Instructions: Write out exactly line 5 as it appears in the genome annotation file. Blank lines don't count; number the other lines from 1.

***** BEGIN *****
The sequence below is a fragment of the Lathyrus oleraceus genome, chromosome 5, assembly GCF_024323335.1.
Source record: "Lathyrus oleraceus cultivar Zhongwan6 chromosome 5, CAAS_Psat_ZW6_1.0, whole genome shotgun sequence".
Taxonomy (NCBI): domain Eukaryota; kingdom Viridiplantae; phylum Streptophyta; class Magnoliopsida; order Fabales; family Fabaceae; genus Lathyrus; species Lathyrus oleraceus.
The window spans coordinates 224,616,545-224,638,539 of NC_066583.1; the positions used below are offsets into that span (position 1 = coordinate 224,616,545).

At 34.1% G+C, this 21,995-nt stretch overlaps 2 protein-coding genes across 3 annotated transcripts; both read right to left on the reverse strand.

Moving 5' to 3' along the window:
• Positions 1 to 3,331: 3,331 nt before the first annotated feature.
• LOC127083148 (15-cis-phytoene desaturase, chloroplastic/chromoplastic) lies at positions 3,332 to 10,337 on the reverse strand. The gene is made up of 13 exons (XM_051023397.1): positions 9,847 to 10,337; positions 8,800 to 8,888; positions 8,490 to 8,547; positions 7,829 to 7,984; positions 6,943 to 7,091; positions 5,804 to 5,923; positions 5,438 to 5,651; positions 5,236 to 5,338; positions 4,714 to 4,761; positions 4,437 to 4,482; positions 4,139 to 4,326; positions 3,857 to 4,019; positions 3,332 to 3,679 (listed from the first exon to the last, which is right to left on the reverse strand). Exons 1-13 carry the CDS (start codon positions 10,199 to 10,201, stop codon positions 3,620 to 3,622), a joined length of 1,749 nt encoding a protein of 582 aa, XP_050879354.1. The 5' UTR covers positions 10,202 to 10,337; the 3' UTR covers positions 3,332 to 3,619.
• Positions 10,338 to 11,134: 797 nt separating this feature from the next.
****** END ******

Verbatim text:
At 34.1% G+C, this 21,995-nt stretch overlaps 2 protein-coding genes across 3 annotated transcripts; both read right to left on the reverse strand.